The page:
Hong Kongers protest China’s new laws with a British National passport and a Hong Kong colonial flag. (AP)

Hong Kongers protest China’s new laws with a British National passport and a Hong Kong colonial flag. (AP)

The bridge from Hong Kong to China to Macau is the longest built sea crossing.

The bridge from Hong Kong to China to Macau is the longest built sea crossing.

The British colonial flag of Hong Kong. Other nations have helped decide what happens in Hong Kong for more than 100 years.

The British colonial flag of Hong Kong. Other nations have helped decide what happens in Hong Kong for more than 100 years.

A map of Hong Kong during World War II, showing British and Japanese forces.

A map of Hong Kong during World War II, showing British and Japanese forces.

Who Rules Hong Kong?

Posted: September 1, 2020

All right, Hong Kong. You’ve had your fun. Back to obeying China!

New laws threaten freedom in Hong Kong. To understand that, you must first answer a question: What is Hong Kong? It’s not a country. It’s a city. But what country is it part of? Is it in China? Yes. And also, no.

For more than 100 years, the British government controlled Hong Kong. In 1997, Britain handed Hong Kong over to the Chinese government. But there was a catch. For 50 years, Hong Kong officials would get to make their own laws. They would handle their own money. The 50 years of independence would end in 2047. But Hong Kongers felt uneasy about that. They thought China might try to take away some of their freedoms before the 50 years ended.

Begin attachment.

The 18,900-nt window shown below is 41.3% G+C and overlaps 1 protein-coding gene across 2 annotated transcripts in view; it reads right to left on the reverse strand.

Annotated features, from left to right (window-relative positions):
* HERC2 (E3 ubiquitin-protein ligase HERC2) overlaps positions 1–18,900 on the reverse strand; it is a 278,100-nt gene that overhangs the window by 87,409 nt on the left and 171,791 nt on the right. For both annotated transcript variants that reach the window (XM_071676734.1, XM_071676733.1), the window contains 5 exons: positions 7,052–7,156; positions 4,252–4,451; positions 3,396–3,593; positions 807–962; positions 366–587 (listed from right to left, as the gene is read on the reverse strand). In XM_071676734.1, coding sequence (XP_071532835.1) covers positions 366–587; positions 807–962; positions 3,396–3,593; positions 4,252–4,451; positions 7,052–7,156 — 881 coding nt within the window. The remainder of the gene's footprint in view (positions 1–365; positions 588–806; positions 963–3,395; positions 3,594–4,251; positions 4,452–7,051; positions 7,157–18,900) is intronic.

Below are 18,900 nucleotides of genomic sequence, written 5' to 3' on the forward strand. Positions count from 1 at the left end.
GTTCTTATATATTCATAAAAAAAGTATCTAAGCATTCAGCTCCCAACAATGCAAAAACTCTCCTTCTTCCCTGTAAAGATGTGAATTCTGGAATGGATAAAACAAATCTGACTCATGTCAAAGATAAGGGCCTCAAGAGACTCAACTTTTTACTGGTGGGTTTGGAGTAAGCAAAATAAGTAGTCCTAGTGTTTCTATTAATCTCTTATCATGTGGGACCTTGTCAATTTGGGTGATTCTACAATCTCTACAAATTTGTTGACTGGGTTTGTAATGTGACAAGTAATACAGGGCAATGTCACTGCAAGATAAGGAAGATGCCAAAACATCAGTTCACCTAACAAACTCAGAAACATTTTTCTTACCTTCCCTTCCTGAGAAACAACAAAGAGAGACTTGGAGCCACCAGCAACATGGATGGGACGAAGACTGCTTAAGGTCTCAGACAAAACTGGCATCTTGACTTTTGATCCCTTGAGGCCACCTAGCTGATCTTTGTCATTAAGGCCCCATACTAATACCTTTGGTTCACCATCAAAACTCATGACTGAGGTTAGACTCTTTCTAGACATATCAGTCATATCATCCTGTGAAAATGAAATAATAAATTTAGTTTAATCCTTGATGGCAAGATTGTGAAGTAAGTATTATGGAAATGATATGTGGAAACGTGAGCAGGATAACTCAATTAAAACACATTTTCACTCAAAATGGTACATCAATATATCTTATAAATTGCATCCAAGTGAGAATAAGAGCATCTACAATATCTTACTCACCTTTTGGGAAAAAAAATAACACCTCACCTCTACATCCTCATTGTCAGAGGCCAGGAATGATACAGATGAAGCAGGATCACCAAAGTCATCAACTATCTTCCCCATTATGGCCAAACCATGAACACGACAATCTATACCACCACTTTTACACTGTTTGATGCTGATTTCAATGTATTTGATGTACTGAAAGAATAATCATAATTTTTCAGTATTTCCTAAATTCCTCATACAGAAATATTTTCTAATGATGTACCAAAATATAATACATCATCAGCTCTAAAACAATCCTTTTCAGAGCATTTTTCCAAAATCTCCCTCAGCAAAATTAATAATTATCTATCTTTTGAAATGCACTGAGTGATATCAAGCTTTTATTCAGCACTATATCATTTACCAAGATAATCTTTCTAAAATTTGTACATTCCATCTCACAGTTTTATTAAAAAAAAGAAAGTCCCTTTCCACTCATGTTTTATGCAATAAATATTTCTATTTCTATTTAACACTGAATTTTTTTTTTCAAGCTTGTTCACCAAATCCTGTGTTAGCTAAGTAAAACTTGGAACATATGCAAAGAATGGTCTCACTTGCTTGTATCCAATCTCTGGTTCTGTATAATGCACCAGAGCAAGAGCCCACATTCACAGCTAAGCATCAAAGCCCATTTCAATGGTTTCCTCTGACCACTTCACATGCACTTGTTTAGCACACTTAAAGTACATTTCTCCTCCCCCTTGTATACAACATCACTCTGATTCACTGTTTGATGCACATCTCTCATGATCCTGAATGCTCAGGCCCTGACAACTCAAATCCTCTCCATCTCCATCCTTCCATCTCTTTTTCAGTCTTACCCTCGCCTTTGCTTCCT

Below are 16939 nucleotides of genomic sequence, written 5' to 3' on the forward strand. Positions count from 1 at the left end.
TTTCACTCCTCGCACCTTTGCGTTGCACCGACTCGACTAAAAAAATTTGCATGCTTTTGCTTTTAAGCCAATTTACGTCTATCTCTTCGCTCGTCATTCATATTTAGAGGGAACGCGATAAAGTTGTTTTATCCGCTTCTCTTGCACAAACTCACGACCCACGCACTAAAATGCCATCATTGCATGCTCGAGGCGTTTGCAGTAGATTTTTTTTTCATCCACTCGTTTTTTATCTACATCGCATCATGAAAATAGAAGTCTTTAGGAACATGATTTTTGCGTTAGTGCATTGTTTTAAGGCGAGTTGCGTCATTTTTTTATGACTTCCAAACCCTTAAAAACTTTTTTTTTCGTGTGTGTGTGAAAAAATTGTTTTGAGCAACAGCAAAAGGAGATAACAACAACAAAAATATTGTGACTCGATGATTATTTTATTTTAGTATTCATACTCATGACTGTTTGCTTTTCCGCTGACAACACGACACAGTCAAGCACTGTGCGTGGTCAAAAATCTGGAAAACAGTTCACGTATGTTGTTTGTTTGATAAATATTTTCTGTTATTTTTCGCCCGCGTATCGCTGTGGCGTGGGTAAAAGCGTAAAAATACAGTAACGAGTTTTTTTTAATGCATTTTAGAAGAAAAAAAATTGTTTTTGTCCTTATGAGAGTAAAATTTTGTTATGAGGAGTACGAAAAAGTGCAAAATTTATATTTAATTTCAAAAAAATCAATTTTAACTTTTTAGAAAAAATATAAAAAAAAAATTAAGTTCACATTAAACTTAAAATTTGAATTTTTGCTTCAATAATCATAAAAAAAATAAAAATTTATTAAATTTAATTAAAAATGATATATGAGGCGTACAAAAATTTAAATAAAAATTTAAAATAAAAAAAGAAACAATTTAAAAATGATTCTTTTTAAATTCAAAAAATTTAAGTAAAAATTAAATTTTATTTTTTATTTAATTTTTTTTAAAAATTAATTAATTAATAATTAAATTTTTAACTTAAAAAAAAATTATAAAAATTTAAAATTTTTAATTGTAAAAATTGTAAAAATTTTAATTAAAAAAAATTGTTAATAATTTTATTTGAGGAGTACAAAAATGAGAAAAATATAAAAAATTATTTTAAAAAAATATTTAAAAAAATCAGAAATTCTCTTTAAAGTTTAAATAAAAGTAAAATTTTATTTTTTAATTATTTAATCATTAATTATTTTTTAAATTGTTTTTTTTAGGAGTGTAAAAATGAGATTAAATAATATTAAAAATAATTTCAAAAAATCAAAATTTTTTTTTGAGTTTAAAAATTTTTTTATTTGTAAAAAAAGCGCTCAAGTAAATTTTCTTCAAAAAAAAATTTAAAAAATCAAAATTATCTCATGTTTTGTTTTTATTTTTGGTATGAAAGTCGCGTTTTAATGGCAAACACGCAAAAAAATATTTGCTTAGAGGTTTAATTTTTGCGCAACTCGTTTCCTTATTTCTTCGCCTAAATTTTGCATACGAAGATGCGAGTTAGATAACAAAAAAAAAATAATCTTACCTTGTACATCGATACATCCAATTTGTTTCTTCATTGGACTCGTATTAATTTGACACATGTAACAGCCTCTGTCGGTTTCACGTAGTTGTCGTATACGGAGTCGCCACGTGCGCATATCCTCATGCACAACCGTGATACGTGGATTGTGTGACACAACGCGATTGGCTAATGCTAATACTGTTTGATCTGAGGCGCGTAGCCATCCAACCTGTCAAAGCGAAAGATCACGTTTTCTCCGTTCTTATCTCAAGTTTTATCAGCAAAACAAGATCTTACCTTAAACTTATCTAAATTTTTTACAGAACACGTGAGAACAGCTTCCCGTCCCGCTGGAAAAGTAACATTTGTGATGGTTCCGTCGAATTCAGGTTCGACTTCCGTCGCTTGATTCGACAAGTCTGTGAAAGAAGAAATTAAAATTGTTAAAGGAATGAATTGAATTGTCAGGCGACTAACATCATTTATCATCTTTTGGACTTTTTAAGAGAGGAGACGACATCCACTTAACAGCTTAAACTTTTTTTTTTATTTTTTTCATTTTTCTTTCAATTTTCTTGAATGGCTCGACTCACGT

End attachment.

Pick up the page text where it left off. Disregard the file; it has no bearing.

It looks like they were right. This summer, the Chinese government made new rules under a policy called the National Security Law. China didn’t ask Hong Kong lawmakers first. The rules say police officers can search Hong Kongers without warrants. The police can tell internet service providers to take down messages online that don’t support the new laws. 

Some laws help free people live well. Other laws take away freedoms people need. Hong Kong is packed with people from all over the world. They create a lot of wealth and trade. They like being free to say what they want to. They enjoy knowing police will not stop and search them without a good reason. Like people in free countries, Hong Kongers have had the right to protest government policies they disagree with. But once the new laws passed, police started arresting people who disagreed with China’s rules. They searched bags and arrested people who had Hong Kong freedom flags. They even arrested people carrying white flags that said nothing at all.

Hong Kongers remember when China built the longest sea-crossing bridge in the world. That was in 2018. The bridge stretches 34 miles. What an achievement! But some Hong Kongers looked at the bridge skeptically. The bridge attached mainland China to their city. It used to take several hours to travel to Hong Kong from mainland China. The bridge cut travel time down to just 30 minutes. It seems the mega-bridge and the new laws say something big: “Hong Kong is part of China!”

That’s just what Hong Kongers were afraid of.

You will know the truth, and the truth will set you free. — John 8:32